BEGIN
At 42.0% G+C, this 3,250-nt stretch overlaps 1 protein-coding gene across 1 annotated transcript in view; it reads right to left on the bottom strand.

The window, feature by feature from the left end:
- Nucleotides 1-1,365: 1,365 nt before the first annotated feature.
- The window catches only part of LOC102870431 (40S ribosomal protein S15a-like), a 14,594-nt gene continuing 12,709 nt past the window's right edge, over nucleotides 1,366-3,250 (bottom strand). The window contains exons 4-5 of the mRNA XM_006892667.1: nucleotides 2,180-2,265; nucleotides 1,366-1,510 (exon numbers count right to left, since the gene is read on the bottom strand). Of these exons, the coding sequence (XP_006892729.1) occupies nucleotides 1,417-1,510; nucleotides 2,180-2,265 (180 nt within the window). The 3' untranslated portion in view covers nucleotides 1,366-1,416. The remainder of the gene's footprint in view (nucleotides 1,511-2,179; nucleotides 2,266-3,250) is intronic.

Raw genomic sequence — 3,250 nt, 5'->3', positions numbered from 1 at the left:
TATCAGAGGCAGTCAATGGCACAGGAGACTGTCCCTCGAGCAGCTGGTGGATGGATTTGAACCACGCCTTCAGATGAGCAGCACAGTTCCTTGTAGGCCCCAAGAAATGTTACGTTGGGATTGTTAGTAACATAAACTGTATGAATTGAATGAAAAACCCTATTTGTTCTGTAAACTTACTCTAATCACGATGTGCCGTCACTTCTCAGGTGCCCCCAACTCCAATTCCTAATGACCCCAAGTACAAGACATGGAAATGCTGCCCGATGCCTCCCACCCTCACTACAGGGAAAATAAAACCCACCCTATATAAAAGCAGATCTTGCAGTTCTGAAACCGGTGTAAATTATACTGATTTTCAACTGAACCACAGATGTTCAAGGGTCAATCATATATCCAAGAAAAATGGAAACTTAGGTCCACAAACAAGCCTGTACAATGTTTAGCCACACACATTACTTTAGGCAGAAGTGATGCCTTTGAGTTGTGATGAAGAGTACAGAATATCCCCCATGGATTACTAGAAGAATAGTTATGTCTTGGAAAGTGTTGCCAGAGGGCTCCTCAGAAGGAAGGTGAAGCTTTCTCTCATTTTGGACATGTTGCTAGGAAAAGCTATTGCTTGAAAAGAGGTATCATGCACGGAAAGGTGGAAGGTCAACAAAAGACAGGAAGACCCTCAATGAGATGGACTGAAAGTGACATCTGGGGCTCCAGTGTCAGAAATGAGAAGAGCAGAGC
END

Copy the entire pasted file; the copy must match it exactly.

At 42.0% G+C, this 3,250-nt stretch overlaps 1 protein-coding gene across 1 annotated transcript in view; it reads right to left on the bottom strand.

The window, feature by feature from the left end:
- Nucleotides 1-1,365: 1,365 nt before the first annotated feature.
- The window catches only part of LOC102870431 (40S ribosomal protein S15a-like), a 14,594-nt gene continuing 12,709 nt past the window's right edge, over nucleotides 1,366-3,250 (bottom strand). The window contains exons 4-5 of the mRNA XM_006892667.1: nucleotides 2,180-2,265; nucleotides 1,366-1,510 (exon numbers count right to left, since the gene is read on the bottom strand). Of these exons, the coding sequence (XP_006892729.1) occupies nucleotides 1,417-1,510; nucleotides 2,180-2,265 (180 nt within the window). The 3' untranslated portion in view covers nucleotides 1,366-1,416. The remainder of the gene's footprint in view (nucleotides 1,511-2,179; nucleotides 2,266-3,250) is intronic.

Raw genomic sequence — 3,250 nt, 5'->3', positions numbered from 1 at the left:
TATCAGAGGCAGTCAATGGCACAGGAGACTGTCCCTCGAGCAGCTGGTGGATGGATTTGAACCACGCCTTCAGATGAGCAGCACAGTTCCTTGTAGGCCCCAAGAAATGTTACGTTGGGATTGTTAGTAACATAAACTGTATGAATTGAATGAAAAACCCTATTTGTTCTGTAAACTTACTCTAATCACGATGTGCCGTCACTTCTCAGGTGCCCCCAACTCCAATTCCTAATGACCCCAAGTACAAGACATGGAAATGCTGCCCGATGCCTCCCACCCTCACTACAGGGAAAATAAAACCCACCCTATATAAAAGCAGATCTTGCAGTTCTGAAACCGGTGTAAATTATACTGATTTTCAACTGAACCACAGATGTTCAAGGGTCAATCATATATCCAAGAAAAATGGAAACTTAGGTCCACAAACAAGCCTGTACAATGTTTAGCCACACACATTACTTTAGGCAGAAGTGATGCCTTTGAGTTGTGATGAAGAGTACAGAATATCCCCCATGGATTACTAGAAGAATAGTTATGTCTTGGAAAGTGTTGCCAGAGGGCTCCTCAGAAGGAAGGTGAAGCTTTCTCTCATTTTGGACATGTTGCTAGGAAAAGCTATTGCTTGAAAAGAGGTATCATGCACGGAAAGGTGGAAGGTCAACAAAAGACAGGAAGACCCTCAATGAGATGGACTGAAAGTGACATCTGGGGCTCCAGTGTCAGAAATGAGAAGAGCAGAGC